(photo credit: Ariel Jerozolimski)
Israel maintained a historically low unemployment rate and high level of participation in March, defying warnings from the Bank of Israel that the labor market’s strength would moderate in 2014.
Unemployment dropped 0.1 percentage point to 5.8 percent, while the labor participation rate remained at a record high of 64.2%, according to figures released by the Finance Ministry on Tuesday. The overall employment rate, which measures what portion of working-age people are employed, rose to 60.5%, a historically high level for Israel.
In November, Bank of Israel Governor Karnit Flug predicted that the jobless rate would soon rise, a result of moderate global growth and struggling exports. The unemployment rate at the time was 6.1%.
“An assessment of the composition of the labor market shows that growth in the number of employed persons is concentrated in the public services, while employment in the business sector has been at a standstill for a long time,” Flug said at the time.
The bank’s outlook has not changed significantly, and the reversal may yet come through the end of the year. In its April interest-rate discussion, the bank’s monetary committee noted that improvements in the labor market still do not indicated “a change in the trend seen over the past two years, in which employment of Israelis virtually did not increase in the business sector, while it increased in public services.”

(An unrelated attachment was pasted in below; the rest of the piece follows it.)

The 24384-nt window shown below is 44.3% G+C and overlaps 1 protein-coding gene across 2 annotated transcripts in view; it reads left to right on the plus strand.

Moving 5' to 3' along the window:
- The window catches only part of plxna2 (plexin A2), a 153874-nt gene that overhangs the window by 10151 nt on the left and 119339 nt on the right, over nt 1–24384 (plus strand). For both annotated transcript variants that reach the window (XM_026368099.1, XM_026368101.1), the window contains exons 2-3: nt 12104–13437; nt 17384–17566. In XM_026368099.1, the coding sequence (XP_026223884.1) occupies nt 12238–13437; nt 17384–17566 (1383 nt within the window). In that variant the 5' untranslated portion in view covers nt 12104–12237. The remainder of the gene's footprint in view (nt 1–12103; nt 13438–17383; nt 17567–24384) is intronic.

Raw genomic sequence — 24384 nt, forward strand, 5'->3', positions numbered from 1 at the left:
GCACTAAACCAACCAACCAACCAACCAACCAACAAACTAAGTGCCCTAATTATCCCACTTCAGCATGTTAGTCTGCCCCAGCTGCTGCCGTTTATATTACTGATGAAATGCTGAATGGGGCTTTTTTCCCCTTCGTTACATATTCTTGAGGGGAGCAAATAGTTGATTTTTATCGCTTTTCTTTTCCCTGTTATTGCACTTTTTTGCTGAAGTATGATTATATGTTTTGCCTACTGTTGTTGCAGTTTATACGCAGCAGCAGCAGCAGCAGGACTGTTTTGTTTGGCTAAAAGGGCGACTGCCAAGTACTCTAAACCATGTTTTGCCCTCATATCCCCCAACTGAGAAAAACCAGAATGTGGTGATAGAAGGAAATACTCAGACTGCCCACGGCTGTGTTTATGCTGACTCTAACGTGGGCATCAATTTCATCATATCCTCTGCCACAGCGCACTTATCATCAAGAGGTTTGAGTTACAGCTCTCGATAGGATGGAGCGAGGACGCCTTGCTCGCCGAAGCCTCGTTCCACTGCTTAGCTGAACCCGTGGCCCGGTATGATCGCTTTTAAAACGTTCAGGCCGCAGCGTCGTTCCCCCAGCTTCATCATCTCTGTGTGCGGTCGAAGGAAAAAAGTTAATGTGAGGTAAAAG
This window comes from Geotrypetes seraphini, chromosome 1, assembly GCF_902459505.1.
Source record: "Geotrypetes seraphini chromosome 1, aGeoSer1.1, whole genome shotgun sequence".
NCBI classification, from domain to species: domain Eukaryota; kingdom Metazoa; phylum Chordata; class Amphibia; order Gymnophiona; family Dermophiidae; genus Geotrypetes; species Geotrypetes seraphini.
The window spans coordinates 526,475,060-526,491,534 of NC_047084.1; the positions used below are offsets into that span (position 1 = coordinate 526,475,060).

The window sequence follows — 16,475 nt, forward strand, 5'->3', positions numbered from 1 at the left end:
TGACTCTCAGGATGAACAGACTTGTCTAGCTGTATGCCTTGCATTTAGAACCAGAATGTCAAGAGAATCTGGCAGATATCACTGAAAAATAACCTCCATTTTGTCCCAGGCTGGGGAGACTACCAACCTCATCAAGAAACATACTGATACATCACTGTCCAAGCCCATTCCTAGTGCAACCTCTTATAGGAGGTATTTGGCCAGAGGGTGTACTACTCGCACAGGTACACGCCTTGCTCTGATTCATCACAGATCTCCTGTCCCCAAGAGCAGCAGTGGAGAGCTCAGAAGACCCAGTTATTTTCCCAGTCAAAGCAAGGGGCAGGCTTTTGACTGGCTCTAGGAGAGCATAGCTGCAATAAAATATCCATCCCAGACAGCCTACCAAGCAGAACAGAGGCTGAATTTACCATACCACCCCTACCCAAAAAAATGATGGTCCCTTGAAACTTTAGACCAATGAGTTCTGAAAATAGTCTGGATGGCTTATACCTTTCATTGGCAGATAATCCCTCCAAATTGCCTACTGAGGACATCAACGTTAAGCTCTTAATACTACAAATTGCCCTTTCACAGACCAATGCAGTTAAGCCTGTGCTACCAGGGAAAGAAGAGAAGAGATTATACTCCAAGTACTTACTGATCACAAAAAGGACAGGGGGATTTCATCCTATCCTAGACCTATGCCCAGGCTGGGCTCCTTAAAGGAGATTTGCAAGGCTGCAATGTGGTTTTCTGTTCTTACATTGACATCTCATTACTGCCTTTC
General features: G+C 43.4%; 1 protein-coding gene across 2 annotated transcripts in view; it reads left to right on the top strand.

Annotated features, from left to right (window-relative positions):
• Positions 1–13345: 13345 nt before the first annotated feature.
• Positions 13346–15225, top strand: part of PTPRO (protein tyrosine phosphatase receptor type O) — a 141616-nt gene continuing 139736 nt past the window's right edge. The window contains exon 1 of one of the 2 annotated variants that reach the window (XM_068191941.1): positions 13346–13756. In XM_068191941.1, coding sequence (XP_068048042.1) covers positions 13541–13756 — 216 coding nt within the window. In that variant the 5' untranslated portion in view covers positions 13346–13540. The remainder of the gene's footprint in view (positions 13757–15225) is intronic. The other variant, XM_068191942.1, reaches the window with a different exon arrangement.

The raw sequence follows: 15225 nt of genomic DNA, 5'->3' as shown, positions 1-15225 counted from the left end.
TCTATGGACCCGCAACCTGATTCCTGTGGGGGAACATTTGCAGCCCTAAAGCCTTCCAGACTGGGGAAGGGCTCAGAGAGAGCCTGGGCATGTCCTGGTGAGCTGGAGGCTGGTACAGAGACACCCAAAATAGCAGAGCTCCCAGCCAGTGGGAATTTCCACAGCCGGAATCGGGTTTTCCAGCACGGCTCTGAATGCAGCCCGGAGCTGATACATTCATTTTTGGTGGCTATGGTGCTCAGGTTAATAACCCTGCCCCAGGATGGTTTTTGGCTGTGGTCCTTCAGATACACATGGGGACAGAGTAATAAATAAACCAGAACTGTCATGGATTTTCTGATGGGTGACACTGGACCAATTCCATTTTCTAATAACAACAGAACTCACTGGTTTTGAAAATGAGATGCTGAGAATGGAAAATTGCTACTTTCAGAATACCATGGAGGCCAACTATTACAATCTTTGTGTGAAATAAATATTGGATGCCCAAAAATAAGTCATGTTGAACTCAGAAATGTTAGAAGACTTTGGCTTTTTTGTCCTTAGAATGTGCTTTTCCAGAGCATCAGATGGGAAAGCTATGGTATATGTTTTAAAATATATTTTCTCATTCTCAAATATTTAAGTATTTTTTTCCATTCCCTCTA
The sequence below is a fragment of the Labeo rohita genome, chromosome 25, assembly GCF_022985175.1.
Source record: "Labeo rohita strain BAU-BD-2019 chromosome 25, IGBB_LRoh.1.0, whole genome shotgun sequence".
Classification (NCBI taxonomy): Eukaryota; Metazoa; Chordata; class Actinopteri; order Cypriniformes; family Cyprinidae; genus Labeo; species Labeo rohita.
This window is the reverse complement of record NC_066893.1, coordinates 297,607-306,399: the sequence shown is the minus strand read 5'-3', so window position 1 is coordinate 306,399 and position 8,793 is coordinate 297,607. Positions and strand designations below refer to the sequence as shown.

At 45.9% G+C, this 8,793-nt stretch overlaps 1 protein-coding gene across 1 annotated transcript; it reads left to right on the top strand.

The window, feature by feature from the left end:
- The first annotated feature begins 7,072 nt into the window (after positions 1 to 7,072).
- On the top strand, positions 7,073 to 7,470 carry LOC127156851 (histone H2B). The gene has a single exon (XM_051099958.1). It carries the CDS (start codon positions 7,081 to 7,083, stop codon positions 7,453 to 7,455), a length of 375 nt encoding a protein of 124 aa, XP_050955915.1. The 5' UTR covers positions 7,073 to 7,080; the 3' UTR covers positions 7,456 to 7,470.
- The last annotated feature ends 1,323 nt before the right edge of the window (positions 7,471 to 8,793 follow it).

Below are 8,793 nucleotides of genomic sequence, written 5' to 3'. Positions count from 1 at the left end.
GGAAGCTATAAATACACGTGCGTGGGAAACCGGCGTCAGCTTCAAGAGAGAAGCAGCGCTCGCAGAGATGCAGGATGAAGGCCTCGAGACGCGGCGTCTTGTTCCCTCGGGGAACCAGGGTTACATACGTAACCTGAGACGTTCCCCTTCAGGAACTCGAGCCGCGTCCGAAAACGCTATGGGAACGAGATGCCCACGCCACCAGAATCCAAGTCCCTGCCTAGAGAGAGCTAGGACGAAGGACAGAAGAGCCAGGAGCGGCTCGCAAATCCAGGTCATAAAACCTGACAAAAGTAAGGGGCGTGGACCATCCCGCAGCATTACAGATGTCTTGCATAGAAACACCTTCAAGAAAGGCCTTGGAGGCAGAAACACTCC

The increase in employment came from greater participation in parttime work, the Finance Ministry said.
Israel’s main trade partners have also continued growing at lower than hoped for rates.
Yet all in all, the Finance Ministry found a rosy economic outlook in its most recent economic assessment, with improvements in industrial production and sector productivity.
From a fiscal perspective, too, there was good news.
In March, the Finance Ministry took in NIS 21.7 billion in taxes, a half billion more than expected. Adjusted for inflation and seasonal changes, that amounts to a 1.5% increase from the previous month, all of which came from direct taxes, such as income tax and corporate tax.